Airlines are slowly, begrudgingly moving their operations regardless of how they feel about it. The US, however, is not happy. There have been attempts at discussions between the US and Mexican governments. Transportation Secretary Buttigieg even went down to México at one point. Why is this so important? It’s all about precedent.
The US has “open skies” agreements that allow generally-unfettered access to each country by airlines from the other country. There are carve-outs due to slot controls or airport congestions, but the agreement between the US and México (or any other country) just doesn’t allow one party to make sweeping changes that contradict what’s in the agreement.
The US has continued to press the Mexicans on this, but they aren’t getting anywhere. So now, it’s time to ratchet up the pressure.
Allegiant and Viva Aerobus have been trying to get a joint venture approved that would eventually allow them each to greatly expand flying across the border. (In Allegiant’s case, the airline would start flying across the border….) This application has been slowly making its way through the process, but now it has been pushed into procedural hell. On July 31, the Department of Transportation (DOT) issued a notice that it was suspending its review of the joint venture.
This has nothing to do with Allegiant or Viva Aerobus. Instead, it’s that pesky cargo situation.
The Department reviews applications for antitrust immunity to U.S. carriers and their foreign partner carriers based on the complete implementation of a liberalized air transport agreement between the United States and the country of the partner carrier. Recent actions undertaken by the Government of Mexico affecting U.S. carrier operations at Benito Juarez International Airport call into question the existence of this predicate.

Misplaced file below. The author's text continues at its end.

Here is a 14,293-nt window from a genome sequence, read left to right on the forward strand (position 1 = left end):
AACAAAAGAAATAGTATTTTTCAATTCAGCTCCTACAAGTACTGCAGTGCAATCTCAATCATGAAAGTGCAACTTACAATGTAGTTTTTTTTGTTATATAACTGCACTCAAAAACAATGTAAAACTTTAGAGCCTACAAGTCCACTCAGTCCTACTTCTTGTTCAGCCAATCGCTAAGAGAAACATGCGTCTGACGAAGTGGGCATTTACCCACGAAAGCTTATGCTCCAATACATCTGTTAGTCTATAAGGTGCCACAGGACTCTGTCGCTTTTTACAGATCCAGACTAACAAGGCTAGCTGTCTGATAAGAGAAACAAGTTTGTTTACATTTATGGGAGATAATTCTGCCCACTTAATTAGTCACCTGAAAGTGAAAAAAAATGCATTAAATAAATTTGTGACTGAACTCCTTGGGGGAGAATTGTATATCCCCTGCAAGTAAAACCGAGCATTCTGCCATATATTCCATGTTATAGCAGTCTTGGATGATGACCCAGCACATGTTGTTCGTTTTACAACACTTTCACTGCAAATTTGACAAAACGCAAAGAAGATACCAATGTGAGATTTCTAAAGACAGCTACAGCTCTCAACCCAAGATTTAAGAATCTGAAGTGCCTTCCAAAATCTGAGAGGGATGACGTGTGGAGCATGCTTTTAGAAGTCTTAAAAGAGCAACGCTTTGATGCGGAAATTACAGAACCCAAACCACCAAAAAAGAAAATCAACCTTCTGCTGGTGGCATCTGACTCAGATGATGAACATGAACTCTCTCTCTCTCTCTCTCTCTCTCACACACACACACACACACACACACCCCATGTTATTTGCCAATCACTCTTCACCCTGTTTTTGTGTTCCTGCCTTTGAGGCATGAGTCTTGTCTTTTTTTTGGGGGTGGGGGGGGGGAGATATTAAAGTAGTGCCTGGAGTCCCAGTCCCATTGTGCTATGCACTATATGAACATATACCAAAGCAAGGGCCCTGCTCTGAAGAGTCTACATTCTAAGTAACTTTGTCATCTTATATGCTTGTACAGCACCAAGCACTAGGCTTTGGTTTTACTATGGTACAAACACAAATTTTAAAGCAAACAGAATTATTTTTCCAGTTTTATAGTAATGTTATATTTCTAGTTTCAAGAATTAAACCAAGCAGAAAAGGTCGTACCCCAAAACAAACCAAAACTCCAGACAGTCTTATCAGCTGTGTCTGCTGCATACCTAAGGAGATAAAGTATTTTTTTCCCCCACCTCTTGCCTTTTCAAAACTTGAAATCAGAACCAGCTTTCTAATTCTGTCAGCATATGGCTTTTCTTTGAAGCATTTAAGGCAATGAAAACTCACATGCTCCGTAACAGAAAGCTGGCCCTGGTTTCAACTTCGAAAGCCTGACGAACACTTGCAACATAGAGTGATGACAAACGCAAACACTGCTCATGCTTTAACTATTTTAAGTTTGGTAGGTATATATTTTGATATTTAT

DOT says it is working on the issue and will take a look at the application once this kerfuffle is in the past. Allegiant is obviously not thrilled by this, but in a statement provided by a spokesperson, the airline makes it clear that it knows it is just a pawn in this whole game.
We hope the United States and Mexico can resolve their differences over the bilateral agreement quickly, so travelers from both countries can benefit from the Allegiant/Viva joint venture. Through that venture, the public will gain greater access to affordable airfares and more convenient travel options that will allow them to enjoy the incredible leisure and entertainment experiences that await them in both countries.
Let’s not forget that for over two years, México has been designated a Category 2 country due to not having the proper safety practices and procedures in place. With that designation, Mexican airlines can’t start new service to the US nor can they codeshare with US carriers. The joint venture between Delta and Aeromexico sits in a state of flux.
México has supposedly been close to moving back up to Category 1 for many months, but here we are two years later and nothing has happened. Even if it gets close now, I have to wonder if the US would hold back approval further just to keep the pressure up.
This doesn’t seem to be something that will be resolved soon. In general, countries around the world don’t like when the US tells them what to do, and the US does that a lot. But if agreements aren’t upheld, then what’s the point of them in the first place? We’ll see who budges first.